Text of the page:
I actually have a piano that belonged to her parents and survived unscathed as the house collapsed around it due to the British bombing raids.


aus Dortmund?

Outstanding...
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378. IKE
Maybe this is the part the NHC screwed up on...THERE IS A MEDIUM CHANCE...30
TO 50 PERCENT...OF THIS SYSTEM BECOMING A TROPICAL CYCLONE DURING
THE NEXT 48 HOURS.
????


Either that or they are running low on orange crayons?
Member Since: Posts: Comments:
I don't think they are lazy, they just think people are going to give them more than 15 seconds to update the graphic.
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.
Member Since: June 29, 2009 Posts: 13 Comments: 5301
Quoting Vortex95:
NHC messed up the two the discussion says 30-50 but the pic say >30%.

I am sure the pic will be updated soon...possibly while I post this.
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Quoting atmoaggie:

Oh good. I don't know where to get those.

Why am I laughing so hard right now???
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Quoting Vortex95:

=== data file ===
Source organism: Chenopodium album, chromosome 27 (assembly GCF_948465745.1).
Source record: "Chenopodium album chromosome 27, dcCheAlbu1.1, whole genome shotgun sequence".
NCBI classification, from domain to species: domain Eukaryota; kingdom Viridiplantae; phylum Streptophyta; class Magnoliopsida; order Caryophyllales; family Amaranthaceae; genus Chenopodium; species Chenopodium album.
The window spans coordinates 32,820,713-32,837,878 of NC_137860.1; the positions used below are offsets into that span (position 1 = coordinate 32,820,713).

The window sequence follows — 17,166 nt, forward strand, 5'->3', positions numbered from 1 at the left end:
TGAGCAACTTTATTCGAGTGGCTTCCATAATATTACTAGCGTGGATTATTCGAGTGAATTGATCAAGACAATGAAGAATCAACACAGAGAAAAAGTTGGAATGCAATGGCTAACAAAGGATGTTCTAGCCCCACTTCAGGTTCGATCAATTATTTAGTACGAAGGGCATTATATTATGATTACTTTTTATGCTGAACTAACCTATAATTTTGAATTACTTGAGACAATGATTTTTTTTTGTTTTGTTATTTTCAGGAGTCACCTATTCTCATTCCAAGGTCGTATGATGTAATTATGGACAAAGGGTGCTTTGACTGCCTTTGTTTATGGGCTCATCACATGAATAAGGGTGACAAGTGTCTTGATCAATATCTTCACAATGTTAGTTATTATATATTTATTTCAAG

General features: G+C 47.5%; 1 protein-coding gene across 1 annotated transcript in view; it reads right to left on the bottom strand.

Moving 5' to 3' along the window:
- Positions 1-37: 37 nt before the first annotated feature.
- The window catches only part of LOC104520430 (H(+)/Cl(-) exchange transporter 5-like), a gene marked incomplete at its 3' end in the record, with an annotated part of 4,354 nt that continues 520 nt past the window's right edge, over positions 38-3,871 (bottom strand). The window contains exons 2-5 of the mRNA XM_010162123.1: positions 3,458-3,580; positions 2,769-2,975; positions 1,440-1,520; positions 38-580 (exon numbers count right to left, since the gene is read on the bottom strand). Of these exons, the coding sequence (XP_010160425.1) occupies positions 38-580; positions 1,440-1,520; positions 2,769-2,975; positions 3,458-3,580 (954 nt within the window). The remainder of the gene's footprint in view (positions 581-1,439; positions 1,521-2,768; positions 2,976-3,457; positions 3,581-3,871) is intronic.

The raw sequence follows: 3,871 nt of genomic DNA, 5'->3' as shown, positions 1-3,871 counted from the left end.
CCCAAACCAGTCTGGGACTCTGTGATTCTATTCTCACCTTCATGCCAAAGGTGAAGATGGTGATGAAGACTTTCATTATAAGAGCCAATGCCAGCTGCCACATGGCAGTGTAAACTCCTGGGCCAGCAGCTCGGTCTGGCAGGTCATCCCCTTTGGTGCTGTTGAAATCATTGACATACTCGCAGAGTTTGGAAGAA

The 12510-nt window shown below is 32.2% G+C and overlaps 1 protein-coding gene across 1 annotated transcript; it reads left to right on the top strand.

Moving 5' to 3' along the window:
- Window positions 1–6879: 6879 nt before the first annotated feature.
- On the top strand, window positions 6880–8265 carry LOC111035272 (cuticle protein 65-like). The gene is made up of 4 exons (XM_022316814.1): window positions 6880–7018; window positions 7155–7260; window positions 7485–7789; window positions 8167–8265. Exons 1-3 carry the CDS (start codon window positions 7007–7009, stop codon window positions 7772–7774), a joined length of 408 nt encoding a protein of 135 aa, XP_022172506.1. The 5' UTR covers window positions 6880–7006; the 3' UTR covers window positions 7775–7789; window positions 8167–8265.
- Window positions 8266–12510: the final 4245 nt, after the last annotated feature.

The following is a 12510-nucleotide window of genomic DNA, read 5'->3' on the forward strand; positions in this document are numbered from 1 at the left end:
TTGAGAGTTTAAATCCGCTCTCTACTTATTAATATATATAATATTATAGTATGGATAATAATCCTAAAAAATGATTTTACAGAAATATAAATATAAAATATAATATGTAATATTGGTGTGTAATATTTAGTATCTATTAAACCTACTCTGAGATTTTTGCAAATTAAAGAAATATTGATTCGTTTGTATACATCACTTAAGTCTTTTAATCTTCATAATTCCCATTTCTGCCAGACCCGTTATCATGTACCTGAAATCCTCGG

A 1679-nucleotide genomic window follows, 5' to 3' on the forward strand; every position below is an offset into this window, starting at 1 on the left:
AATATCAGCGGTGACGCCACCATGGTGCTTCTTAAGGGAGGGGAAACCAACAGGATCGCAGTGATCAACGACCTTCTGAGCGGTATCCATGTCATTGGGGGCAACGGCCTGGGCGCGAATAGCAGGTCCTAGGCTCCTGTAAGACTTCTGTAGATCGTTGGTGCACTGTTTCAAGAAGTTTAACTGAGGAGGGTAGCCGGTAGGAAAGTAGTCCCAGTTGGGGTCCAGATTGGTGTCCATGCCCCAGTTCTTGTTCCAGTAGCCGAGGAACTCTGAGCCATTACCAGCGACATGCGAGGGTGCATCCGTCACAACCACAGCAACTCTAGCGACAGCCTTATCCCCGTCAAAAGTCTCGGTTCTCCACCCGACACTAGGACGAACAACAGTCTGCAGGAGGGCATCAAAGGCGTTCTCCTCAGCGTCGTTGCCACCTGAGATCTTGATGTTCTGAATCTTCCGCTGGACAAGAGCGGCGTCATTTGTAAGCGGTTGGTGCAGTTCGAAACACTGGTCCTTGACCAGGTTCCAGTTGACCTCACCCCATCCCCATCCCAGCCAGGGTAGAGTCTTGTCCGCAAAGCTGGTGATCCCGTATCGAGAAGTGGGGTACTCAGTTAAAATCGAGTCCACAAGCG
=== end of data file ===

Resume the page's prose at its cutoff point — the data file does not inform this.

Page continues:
NHC messed up the two the discussion says 30-50 but the pic say >30%.


Backwards. :p

Its at orange.
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Quoting cyclonekid:

Oh...here's the link

http://www.nhc.noaa.gov/index.shtml

Thanks.
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Quoting atmoaggie:

Oh good. I don't know where to get those.

Oh...here's the link

http://www.nhc.noaa.gov/index.shtml
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Quoting atmoaggie:

Oh good. I don't know where to get those.


LOL
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Huh? I thought it was orange.


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I guess NHC has more confidence than us that this one will develop... now with a medium shad (30 to 50%). I might say they are thinking that it might develop sooner than what I at least expect.
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Quoting cyclonekid:
2PM TWO is out... will post both as soon as ATL TWO comes out.